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Can someone please explain this to me? - Page 2

post #21 of 30
Thread Starter 
Okay, I guess I'm going to eat my words here after my original post, but I can see hiring someone to do housekeeping but not a nanny! I guess that might be hypocritical, I'll admit it...but I live in a fairly large house and it takes hours and hours to clean the whole thing, so right now I only get to do a little at a time. I hate the fact that my whole house is never sparkling clean at once - the bathrooms may be really clean, but the shelves are dusty...or the shelves are clean and the floors are mopped, but the tub and sinks could use a scrub.

No, I didn't know this woman's situation, but I guess I was wondering why, if there wasn't a reason such as a seizure disorder (kind of extreme) or a WAHM thing, she really needed to pay a nanny. Just seems excessive to me. If I came across as judgmental, I really wasn't - I even spoke to her and she seemed pleasant enough and all. It's just one of those things that makes me go :
post #22 of 30
I suppose this will be one of those times when we'll have to agree to disagree.

Honestly, unless it's for a medical reason or if the mother has many children, I roll my eyes at a hired nanny.

I still don't understand hiring someone else to clean your home unless you have several children, you work, go to school, etc. I can relate to having a big house but if you work out a plan and stick to it, it's not always as hard as it may seem. Do a little bit at a time instead of trying to accomplish everything within a short time period.

Personally, I'd rather just do it myself and save my money to take my kids out to do something fun.

I just thought of something - Now I know that most likely none of us will ever know the story behind this woman's need for a nanny, but what if the nanny's purpose was to be more of a companion for the mother than an actual nanny? Maybe the mother was a single mother or her husband works or travels alot.
post #23 of 30
If I was a sahm and could afford it, I would still have the nanny we have for the pixie. I don't have any medical condition that would require it. I'm not a helmet-haired lady-who-lunches. But, it is a lot of work (as everyone here knows) raising a child (let alone 8! DebraBaker, let me and and again ). And, not every day is perfect. Not every day am I capable of holding him every moment while he is teething (and holding him is the thing he wants the most, so he can wrap his fingers in my hair and zone out). At the least, I would like to bathe so he doesn't associate nursing with rancid b.o. and don't want to abandon him to the floor and our dog ("nana" though she is!) if he really needs contact with a human. His nanny, is a competent and compassionate person who I feel we are privileged to have working for us. I have no family here in the city, though we have lots of friends. So, she is kind of an 'auntie' for him. He doesn't know yet that we pay her and, when I see them playing together or meet them at the park after work or see how he greets her in the morning, I know that her behaviour to him is not just the result of being paid. I am grateful we found someone like that. And, I consider it my duty to pay her well and do my very best to make sure she is 'taken care of'. To not nickle-and-dime over anything, to be concerned about her life (as much as she wants to confide, I never pry), to be willing to help out when there is a rough patch (and this doesn't always mean money, it can also mean changing the schedule temporarily, for instance).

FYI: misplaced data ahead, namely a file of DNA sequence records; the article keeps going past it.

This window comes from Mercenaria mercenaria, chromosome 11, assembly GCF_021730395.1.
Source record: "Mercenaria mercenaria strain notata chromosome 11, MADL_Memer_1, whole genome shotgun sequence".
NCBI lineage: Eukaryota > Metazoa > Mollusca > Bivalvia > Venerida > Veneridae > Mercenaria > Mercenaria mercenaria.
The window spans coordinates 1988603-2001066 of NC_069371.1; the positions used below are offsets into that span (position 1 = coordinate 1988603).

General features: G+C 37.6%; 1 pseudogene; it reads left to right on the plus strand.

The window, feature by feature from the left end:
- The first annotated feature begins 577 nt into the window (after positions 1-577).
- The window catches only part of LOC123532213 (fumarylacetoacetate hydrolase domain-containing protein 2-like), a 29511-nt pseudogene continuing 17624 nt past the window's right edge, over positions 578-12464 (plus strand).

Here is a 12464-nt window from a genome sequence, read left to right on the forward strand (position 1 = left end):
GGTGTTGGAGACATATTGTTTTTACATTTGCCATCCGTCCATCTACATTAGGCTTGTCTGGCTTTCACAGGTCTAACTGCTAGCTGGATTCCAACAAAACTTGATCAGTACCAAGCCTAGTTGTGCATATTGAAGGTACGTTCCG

And, I have someone who comes in once a week and spends 4 hours doing a total blitz on my apartment (which is very small, and, yes, I could spend time on the weekend doing it...in addition to the grocery shopping, the laundry, writing letters to family, friends and government officials who aren't doing what I voted for).

I pay them fairly, they pay taxes. I pay taxes. If I could afford a whole domestic staff, I would hire them. I could definately find things for them to do.

And, to put a different perspective on this (cross-cultural one): A friend of mine who died a few years ago grew up in Australia pre-WWII, during and after. In the late 1940s, her family lived in India for a while. She had had a privileged life in Australia and they had had 'dailies'who came in and cleaned, laundered, ironed, etc., etc. However, she was still expected to be tidy and not make more work for anyone than necessary (it was not considered polite to make EXTRA work for servants...and I still would hold by that nowadays). In India, however, the house they took for the years they were there came with a veritable fleet of staff, by what she described. And, they were honor-bound to keep them on AND find work for them. If they had let them go, there would have gone economies of several families. So, Dierdre was told by her mother to start leaving her clothes on the floor. She was . AND, everyone got breakfast in bed, with each item brought in by a different person...instead of the whole thing on a tray. There was more, but you get the idea.